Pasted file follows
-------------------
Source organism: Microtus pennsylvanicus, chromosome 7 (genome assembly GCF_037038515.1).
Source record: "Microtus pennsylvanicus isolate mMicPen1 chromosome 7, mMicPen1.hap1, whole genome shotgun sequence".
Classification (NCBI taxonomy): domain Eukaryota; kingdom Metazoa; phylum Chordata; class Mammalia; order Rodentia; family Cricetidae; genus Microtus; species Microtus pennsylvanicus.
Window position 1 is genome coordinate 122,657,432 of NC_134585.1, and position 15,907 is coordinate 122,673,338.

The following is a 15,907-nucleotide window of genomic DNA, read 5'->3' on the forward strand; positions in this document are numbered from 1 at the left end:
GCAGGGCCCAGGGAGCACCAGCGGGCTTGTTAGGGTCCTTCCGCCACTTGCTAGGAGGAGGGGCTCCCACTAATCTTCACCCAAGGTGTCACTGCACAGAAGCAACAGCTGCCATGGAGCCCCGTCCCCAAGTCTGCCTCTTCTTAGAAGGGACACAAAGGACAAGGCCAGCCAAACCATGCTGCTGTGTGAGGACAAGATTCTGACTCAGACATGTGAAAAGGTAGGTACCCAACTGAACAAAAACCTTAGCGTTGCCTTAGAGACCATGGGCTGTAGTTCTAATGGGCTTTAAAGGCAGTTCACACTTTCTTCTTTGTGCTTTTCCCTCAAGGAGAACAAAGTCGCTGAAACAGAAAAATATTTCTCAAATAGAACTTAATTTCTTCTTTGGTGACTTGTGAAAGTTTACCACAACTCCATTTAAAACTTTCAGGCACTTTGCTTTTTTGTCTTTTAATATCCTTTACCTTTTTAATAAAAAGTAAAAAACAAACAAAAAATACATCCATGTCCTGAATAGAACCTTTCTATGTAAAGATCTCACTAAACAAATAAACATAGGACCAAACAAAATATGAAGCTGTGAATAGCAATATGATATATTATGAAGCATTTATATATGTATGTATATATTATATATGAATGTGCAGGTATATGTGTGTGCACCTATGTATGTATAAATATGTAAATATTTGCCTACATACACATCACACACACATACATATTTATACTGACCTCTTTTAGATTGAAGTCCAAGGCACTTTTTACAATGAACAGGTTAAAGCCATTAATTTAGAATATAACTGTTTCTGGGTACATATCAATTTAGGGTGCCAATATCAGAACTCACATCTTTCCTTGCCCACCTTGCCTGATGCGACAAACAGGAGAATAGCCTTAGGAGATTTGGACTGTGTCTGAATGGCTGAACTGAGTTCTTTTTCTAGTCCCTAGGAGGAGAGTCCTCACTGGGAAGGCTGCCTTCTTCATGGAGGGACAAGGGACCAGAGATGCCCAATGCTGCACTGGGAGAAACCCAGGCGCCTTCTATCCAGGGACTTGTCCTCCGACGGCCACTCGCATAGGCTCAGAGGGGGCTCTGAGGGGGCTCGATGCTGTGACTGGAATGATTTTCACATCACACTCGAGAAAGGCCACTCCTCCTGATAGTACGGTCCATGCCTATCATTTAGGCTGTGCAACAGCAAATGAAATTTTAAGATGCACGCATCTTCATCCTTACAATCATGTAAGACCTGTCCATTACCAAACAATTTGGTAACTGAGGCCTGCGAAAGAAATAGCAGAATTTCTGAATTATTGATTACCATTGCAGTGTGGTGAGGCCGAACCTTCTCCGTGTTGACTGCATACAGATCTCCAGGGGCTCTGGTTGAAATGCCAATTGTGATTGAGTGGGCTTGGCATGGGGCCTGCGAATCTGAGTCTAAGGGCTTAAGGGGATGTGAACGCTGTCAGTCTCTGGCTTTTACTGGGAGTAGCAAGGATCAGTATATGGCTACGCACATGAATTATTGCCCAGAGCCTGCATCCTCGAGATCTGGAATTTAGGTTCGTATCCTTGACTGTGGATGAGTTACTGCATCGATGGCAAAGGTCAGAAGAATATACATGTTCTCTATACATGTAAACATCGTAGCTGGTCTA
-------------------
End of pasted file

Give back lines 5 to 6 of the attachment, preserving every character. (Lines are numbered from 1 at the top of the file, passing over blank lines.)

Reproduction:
The following is a 15,907-nucleotide window of genomic DNA, read 5'->3' on the forward strand; positions in this document are numbered from 1 at the left end:
GCAGGGCCCAGGGAGCACCAGCGGGCTTGTTAGGGTCCTTCCGCCACTTGCTAGGAGGAGGGGCTCCCACTAATCTTCACCCAAGGTGTCACTGCACAGAAGCAACAGCTGCCATGGAGCCCCGTCCCCAAGTCTGCCTCTTCTTAGAAGGGACACAAAGGACAAGGCCAGCCAAACCATGCTGCTGTGTGAGGACAAGATTCTGACTCAGACATGTGAAAAGGTAGGTACCCAACTGAACAAAAACCTTAGCGTTGCCTTAGAGACCATGGGCTGTAGTTCTAATGGGCTTTAAAGGCAGTTCACACTTTCTTCTTTGTGCTTTTCCCTCAAGGAGAACAAAGTCGCTGAAACAGAAAAATATTTCTCAAATAGAACTTAATTTCTTCTTTGGTGACTTGTGAAAGTTTACCACAACTCCATTTAAAACTTTCAGGCACTTTGCTTTTTTGTCTTTTAATATCCTTTACCTTTTTAATAAAAAGTAAAAAACAAACAAAAAATACATCCATGTCCTGAATAGAACCTTTCTATGTAAAGATCTCACTAAACAAATAAACATAGGACCAAACAAAATATGAAGCTGTGAATAGCAATATGATATATTATGAAGCATTTATATATGTATGTATATATTATATATGAATGTGCAGGTATATGTGTGTGCACCTATGTATGTATAAATATGTAAATATTTGCCTACATACACATCACACACACATACATATTTATACTGACCTCTTTTAGATTGAAGTCCAAGGCACTTTTTACAATGAACAGGTTAAAGCCATTAATTTAGAATATAACTGTTTCTGGGTACATATCAATTTAGGGTGCCAATATCAGAACTCACATCTTTCCTTGCCCACCTTGCCTGATGCGACAAACAGGAGAATAGCCTTAGGAGATTTGGACTGTGTCTGAATGGCTGAACTGAGTTCTTTTTCTAGTCCCTAGGAGGAGAGTCCTCACTGGGAAGGCTGCCTTCTTCATGGAGGGACAAGGGACCAGAGATGCCCAATGCTGCACTGGGAGAAACCCAGGCGCCTTCTATCCAGGGACTTGTCCTCCGACGGCCACTCGCATAGGCTCAGAGGGGGCTCTGAGGGGGCTCGATGCTGTGACTGGAATGATTTTCACATCACACTCGAGAAAGGCCACTCCTCCTGATAGTACGGTCCATGCCTATCATTTAGGCTGTGCAACAGCAAATGAAATTTTAAGATGCACGCATCTTCATCCTTACAATCATGTAAGACCTGTCCATTACCAAACAATTTGGTAACTGAGGCCTGCGAAAGAAATAGCAGAATTTCTGAATTATTGATTACCATTGCAGTGTGGTGAGGCCGAACCTTCTCCGTGTTGACTGCATACAGATCTCCAGGGGCTCTGGTTGAAATGCCAATTGTGATTGAGTGGGCTTGGCATGGGGCCTGCGAATCTGAGTCTAAGGGCTTAAGGGGATGTGAACGCTGTCAGTCTCTGGCTTTTACTGGGAGTAGCAAGGATCAGTATATGGCTACGCACATGAATTATTGCCCAGAGCCTGCATCCTCGAGATCTGGAATTTAGGTTCGTATCCTTGACTGTGGATGAGTTACTGCATCGATGGCAAAGGTCAGAAGAATATACATGTTCTCTATACATGTAAACATCGTAGCTGGTCTA